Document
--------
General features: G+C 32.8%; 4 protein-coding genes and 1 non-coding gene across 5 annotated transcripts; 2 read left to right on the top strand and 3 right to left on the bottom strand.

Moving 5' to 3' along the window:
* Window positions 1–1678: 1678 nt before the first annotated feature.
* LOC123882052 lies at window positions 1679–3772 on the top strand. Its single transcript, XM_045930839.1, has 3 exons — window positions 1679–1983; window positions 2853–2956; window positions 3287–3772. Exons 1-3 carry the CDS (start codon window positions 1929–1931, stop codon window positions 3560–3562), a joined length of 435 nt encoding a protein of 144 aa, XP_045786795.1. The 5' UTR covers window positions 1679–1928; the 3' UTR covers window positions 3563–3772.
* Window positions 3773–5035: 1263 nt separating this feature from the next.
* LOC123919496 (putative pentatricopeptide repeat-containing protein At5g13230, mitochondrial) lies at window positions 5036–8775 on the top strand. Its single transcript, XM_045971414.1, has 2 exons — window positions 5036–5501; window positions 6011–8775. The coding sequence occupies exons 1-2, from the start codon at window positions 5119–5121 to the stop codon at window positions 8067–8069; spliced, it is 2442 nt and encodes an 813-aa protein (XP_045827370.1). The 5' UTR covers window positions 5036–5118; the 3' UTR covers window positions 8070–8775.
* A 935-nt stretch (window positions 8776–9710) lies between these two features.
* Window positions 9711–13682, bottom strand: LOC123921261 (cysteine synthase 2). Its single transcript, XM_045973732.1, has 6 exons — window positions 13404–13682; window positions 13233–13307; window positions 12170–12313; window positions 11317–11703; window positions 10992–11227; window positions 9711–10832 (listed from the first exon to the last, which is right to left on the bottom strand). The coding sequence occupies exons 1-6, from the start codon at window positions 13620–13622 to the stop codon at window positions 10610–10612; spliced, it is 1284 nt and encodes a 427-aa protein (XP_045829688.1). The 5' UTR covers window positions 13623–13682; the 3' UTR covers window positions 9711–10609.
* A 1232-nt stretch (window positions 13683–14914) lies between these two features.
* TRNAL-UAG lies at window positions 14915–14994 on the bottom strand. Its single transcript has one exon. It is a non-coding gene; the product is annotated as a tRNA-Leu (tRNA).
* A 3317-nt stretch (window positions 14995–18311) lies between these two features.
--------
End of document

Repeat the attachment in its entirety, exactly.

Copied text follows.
General features: G+C 32.8%; 4 protein-coding genes and 1 non-coding gene across 5 annotated transcripts; 2 read left to right on the top strand and 3 right to left on the bottom strand.

Moving 5' to 3' along the window:
* Window positions 1–1678: 1678 nt before the first annotated feature.
* LOC123882052 lies at window positions 1679–3772 on the top strand. Its single transcript, XM_045930839.1, has 3 exons — window positions 1679–1983; window positions 2853–2956; window positions 3287–3772. Exons 1-3 carry the CDS (start codon window positions 1929–1931, stop codon window positions 3560–3562), a joined length of 435 nt encoding a protein of 144 aa, XP_045786795.1. The 5' UTR covers window positions 1679–1928; the 3' UTR covers window positions 3563–3772.
* Window positions 3773–5035: 1263 nt separating this feature from the next.
* LOC123919496 (putative pentatricopeptide repeat-containing protein At5g13230, mitochondrial) lies at window positions 5036–8775 on the top strand. Its single transcript, XM_045971414.1, has 2 exons — window positions 5036–5501; window positions 6011–8775. The coding sequence occupies exons 1-2, from the start codon at window positions 5119–5121 to the stop codon at window positions 8067–8069; spliced, it is 2442 nt and encodes an 813-aa protein (XP_045827370.1). The 5' UTR covers window positions 5036–5118; the 3' UTR covers window positions 8070–8775.
* A 935-nt stretch (window positions 8776–9710) lies between these two features.
* Window positions 9711–13682, bottom strand: LOC123921261 (cysteine synthase 2). Its single transcript, XM_045973732.1, has 6 exons — window positions 13404–13682; window positions 13233–13307; window positions 12170–12313; window positions 11317–11703; window positions 10992–11227; window positions 9711–10832 (listed from the first exon to the last, which is right to left on the bottom strand). The coding sequence occupies exons 1-6, from the start codon at window positions 13620–13622 to the stop codon at window positions 10610–10612; spliced, it is 1284 nt and encodes a 427-aa protein (XP_045829688.1). The 5' UTR covers window positions 13623–13682; the 3' UTR covers window positions 9711–10609.
* A 1232-nt stretch (window positions 13683–14914) lies between these two features.
* TRNAL-UAG lies at window positions 14915–14994 on the bottom strand. Its single transcript has one exon. It is a non-coding gene; the product is annotated as a tRNA-Leu (tRNA).
* A 3317-nt stretch (window positions 14995–18311) lies between these two features.